Workshop: Photogenic Drawing

From May 5, 2014 through May 8, 2014 from 9:00 am to 5:00 pm at George Eastman House

Learn four variants of William Henry Fox Talbot’s photogenic drawing process. The technique was invented by Talbot in the mid-1830s. It was the very first photographic negative process for contact printing but can also be used with a camera, given enough exposure. Depending on the chemicals used in processing, prints can be made with red, orange, brown, violet, blue, or green tones.

This workshop includes hands-on instruction in the following techniques:

  • Mixing the chemicals required for sensitizing and processing
  • Making a Blanchard Brush
  • Coating paper with sensitive solutions
  • Exposure with cameras and in contact with botanicals
  • Fixing in chloride, iodide, bromide, and hypo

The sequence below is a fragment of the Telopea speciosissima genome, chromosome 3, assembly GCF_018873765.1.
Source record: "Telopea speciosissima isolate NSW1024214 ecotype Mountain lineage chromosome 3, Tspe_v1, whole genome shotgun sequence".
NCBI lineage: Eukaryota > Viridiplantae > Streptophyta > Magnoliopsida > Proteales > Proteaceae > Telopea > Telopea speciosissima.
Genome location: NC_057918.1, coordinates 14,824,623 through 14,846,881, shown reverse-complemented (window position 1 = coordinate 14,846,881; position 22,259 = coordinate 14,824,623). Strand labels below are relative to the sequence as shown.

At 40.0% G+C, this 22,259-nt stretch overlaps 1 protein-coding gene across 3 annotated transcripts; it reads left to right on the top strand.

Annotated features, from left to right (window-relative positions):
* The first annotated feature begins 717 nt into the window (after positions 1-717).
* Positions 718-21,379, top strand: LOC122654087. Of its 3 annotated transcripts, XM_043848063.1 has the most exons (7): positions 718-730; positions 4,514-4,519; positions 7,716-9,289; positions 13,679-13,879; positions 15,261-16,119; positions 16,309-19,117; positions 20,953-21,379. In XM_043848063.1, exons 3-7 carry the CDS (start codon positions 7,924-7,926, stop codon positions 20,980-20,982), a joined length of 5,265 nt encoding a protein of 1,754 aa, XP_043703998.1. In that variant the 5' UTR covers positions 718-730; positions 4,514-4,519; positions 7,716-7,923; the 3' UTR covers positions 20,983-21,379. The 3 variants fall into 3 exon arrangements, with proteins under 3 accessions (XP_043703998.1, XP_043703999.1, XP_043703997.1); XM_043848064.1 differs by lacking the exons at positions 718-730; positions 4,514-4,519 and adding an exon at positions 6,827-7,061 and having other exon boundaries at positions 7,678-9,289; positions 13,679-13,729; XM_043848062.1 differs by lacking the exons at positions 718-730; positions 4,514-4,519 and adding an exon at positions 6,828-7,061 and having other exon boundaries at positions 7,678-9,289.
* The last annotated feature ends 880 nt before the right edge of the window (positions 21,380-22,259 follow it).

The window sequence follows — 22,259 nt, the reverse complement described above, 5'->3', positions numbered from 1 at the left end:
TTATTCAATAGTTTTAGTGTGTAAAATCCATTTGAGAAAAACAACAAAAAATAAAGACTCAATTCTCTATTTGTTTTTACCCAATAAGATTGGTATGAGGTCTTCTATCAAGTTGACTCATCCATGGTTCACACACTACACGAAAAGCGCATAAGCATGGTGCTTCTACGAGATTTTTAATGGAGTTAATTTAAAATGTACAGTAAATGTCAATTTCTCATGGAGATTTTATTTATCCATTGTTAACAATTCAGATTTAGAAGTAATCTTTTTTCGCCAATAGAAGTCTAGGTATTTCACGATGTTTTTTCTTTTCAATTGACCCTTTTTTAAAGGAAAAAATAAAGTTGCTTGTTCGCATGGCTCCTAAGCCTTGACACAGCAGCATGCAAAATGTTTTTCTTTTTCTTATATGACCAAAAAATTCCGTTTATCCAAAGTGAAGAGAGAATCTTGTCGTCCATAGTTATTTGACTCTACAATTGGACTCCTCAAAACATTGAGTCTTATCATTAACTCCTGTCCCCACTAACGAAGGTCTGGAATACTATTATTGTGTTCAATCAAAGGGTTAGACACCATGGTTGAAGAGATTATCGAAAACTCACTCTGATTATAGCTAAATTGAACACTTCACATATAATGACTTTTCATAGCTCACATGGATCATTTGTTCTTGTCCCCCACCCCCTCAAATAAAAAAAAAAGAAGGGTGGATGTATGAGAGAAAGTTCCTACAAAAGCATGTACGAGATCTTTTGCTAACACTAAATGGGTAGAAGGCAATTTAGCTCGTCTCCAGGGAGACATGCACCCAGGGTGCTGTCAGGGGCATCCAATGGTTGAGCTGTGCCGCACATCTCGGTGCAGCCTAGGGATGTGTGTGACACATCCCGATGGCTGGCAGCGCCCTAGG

• Processing the exposed prints

Each participant will receive a ribbon-tied folio, a complete manual on photogenic drawing with instructions, formulas, and sources, along with selected readings reprinted in facsimile from the George Eastman House research library.

Audience: Limited to eight, this four-day workshop is suitable for art and photography students, educators, advanced fine art photographers, and anyone else interested in the evolution of photography and handcrafted imagery. No experience necessary.

Tuition: $550/$525 members; plus $50 materials fee. Add an extra day of printing for $150.

More information:

Mon, 05/05/2014 (All day) - Thu, 05/08/2014 (All day)